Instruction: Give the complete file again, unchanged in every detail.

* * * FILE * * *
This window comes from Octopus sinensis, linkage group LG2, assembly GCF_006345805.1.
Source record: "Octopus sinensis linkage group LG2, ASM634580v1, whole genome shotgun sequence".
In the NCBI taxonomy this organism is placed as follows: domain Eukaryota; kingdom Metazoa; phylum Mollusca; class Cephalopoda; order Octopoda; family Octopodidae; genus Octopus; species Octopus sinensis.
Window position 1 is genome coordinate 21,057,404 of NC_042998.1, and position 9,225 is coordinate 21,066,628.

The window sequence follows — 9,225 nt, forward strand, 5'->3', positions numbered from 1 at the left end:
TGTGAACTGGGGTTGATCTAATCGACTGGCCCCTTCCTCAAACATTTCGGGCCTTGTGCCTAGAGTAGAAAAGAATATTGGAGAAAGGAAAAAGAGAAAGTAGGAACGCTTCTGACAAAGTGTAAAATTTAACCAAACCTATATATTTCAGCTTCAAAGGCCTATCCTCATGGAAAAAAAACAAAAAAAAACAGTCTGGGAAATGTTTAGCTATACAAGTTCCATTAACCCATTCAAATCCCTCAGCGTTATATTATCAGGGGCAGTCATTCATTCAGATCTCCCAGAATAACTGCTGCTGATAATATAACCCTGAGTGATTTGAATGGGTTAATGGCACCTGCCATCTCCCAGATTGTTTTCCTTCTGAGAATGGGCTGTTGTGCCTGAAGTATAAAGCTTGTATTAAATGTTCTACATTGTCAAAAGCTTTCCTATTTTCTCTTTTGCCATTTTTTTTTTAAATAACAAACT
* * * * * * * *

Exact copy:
This window comes from Octopus sinensis, linkage group LG2, assembly GCF_006345805.1.
Source record: "Octopus sinensis linkage group LG2, ASM634580v1, whole genome shotgun sequence".
In the NCBI taxonomy this organism is placed as follows: domain Eukaryota; kingdom Metazoa; phylum Mollusca; class Cephalopoda; order Octopoda; family Octopodidae; genus Octopus; species Octopus sinensis.
Window position 1 is genome coordinate 21,057,404 of NC_042998.1, and position 9,225 is coordinate 21,066,628.

The window sequence follows — 9,225 nt, forward strand, 5'->3', positions numbered from 1 at the left end:
TGTGAACTGGGGTTGATCTAATCGACTGGCCCCTTCCTCAAACATTTCGGGCCTTGTGCCTAGAGTAGAAAAGAATATTGGAGAAAGGAAAAAGAGAAAGTAGGAACGCTTCTGACAAAGTGTAAAATTTAACCAAACCTATATATTTCAGCTTCAAAGGCCTATCCTCATGGAAAAAAAACAAAAAAAAACAGTCTGGGAAATGTTTAGCTATACAAGTTCCATTAACCCATTCAAATCCCTCAGCGTTATATTATCAGGGGCAGTCATTCATTCAGATCTCCCAGAATAACTGCTGCTGATAATATAACCCTGAGTGATTTGAATGGGTTAATGGCACCTGCCATCTCCCAGATTGTTTTCCTTCTGAGAATGGGCTGTTGTGCCTGAAGTATAAAGCTTGTATTAAATGTTCTACATTGTCAAAAGCTTTCCTATTTTCTCTTTTGCCATTTTTTTTTTAAATAACAAACT